Weekly Economic Review | April 3, 2023 | Stephens

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Weekly Economic Review | April 3, 2023

Apr 3, 2023

Economic Review

The Labor Department reported that initial jobless claims edged higher last week, but remained at a level that indicates a tight labor market. Despite major layoff announcements and some banking collapses, there is not any evidence of a negative impact on the labor market just yet. Claims in regular state programs rose 7,000 to 198,000 for the week ending March 25th, after reporting 191,000 initial claims the prior week. The four-week moving average climbed to 198,250 from 196,250 the prior week. The total number of people continuing to receive regular ongoing state benefits, a report which is lagged one week, increased by 4,000 to 1.689 million for the week ending March 18th.

The Commerce Department reported the goods trade deficit widened slightly in February for a third straight month as the decline in the value of exports was higher than the decline in imports. The deficit increased 0.6% to $91.6 billion in February. Exports fell 3.8% to $167.8 billion and imports dropped 2.3% to $259.5 billion.

The Commerce Department reported wholesale inventories increased 0.2% in February after falling 0.5% the previous month. Year-on-year wholesale inventories have climbed 12.2%. Retail inventories increased 0.8% in February after gaining 0.1% in January and are up 10.8% year-on-year.

The Federal Housing Finance Agency reported the house price index of purchase-only homes increased 0.2% in January after falling 0.1% in December. The year-on-year change in the house price index was 5.3% in January. The HPI is estimated using repeated observations of housing values for single-family homes on which at least two mortgages were originated and subsequently sold to Freddie Mac or Fannie Mae. The use of repeat transactions on the same unit helps to control for differences in the quality of the houses.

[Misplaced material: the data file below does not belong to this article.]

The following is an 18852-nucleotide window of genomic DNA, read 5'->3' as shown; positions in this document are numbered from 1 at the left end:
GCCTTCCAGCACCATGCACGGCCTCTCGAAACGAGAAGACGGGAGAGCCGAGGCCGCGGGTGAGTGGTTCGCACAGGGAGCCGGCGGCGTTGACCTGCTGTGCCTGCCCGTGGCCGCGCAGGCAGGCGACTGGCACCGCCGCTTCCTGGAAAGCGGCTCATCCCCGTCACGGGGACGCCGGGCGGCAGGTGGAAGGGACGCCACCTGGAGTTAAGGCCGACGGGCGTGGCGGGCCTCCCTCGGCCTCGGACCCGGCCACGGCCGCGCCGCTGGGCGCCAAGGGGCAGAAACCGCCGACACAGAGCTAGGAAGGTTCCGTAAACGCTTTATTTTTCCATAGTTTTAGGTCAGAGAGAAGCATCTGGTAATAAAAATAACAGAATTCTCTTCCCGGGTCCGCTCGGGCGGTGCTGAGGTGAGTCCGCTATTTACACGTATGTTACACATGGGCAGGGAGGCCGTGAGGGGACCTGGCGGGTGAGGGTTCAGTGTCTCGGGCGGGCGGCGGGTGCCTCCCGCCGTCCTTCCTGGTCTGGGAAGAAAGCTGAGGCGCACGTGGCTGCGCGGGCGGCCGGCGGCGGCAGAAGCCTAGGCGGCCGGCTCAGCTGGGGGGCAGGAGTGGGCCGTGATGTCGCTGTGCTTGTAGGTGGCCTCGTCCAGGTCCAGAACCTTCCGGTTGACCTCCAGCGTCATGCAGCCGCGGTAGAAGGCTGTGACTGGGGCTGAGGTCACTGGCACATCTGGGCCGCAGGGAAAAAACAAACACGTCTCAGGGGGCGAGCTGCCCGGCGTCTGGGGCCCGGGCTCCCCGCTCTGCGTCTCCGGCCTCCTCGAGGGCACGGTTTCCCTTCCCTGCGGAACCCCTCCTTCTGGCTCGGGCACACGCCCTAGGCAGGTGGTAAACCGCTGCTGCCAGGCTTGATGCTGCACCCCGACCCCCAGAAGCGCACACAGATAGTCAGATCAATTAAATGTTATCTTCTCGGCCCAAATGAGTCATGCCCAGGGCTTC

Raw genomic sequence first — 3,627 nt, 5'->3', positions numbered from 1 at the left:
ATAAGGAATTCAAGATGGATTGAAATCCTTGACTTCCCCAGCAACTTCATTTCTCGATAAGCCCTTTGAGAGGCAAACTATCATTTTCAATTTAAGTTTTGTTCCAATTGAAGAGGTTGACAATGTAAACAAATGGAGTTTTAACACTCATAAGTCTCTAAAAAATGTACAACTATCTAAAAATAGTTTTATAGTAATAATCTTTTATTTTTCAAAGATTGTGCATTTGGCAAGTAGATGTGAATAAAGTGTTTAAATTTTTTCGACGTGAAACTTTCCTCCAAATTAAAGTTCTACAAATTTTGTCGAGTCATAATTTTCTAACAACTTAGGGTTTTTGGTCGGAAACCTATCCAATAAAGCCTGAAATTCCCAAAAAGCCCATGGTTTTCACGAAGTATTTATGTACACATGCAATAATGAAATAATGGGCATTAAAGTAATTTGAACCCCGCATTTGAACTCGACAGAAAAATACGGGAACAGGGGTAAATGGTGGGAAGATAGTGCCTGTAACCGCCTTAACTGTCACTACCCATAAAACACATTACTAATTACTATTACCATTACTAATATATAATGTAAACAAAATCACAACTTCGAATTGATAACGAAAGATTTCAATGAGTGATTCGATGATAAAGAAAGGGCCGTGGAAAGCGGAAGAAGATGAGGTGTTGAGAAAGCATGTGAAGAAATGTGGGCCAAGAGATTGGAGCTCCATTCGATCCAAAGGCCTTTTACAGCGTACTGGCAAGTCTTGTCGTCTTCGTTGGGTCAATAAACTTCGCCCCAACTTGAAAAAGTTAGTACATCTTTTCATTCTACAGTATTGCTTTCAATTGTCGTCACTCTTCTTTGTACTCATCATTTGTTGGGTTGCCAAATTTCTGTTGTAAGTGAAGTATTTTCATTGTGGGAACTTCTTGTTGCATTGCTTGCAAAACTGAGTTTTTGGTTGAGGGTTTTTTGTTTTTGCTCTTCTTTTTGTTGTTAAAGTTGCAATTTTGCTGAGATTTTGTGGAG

The S&P CoreLogic CaseShiller home price index decreased 0.43% in January after falling 0.53% in December, the seventh straight decline in home prices. Seller discounts have become more common as buyer demand has softened. Mortgage rates have been pulling back, but rates and affordability are still high. The index climbed 2.55% in January from the same month in 2022. The index tracks changes in the value of homes in 20 metropolitan regions.

The Conference Board’s consumer confidence index increased in March indicating jobs and income matter more to the average consumer than the banking sector turmoil. The consumer attitude remains resilient and their spending plans have only come in modestly. There are storm clouds on the horizon, but the consumer seems willing to wait until the rain drops hit before meaningfully changing their behavior. The index recorded a 104.2 in March from an upwardly revised 103.4 reading in February, previously reported as 102.9. The present situation index decreased to 151.1 in March from a 153.0 reading in February. The expectations index climbed to 73.0 in March from 70.4 the prior month.

The National Association of Realtors reported the index of pending home re-sales unexpectedly increased in February, the third straight gain. The increase in sales indicates the housing market is stabilizing after last year’s run up in mortgage rates. Pending home sales are based on houses under contract as reported by over 100 multiple listing services and 60 large real estate brokers. A sale is listed as pending when a seller accepts a sales contract on a property. The number of contracts to purchase previously owned homes rose 0.8% in February after surging 8.1% in January. Pending sales are a leading indicator in the housing sector as they reflect contracts signed, as opposed to actual closed and final sales.

The third and final estimate by the Commerce Department of the 4rd quarter gross domestic product showed growth in the fourth quarter was weaker than previously estimated, reflecting a downward revision to consumer spending. The details of the report show an economy that was losing steam at the end of 2022. Gross domestic product adjusted for inflation expanded at a 2.6% annualized rate in the 4th quarter, revised down from an earlier 2.7% estimate. Personal consumption, which accounts for about 70% of the economy, gained a disappointing 1.0% in the quarter with housing activity extremely weak and equipment spending down. The GDP price index gained 3.9% in the 4th quarter, after rising 4.4% in the previous quarter.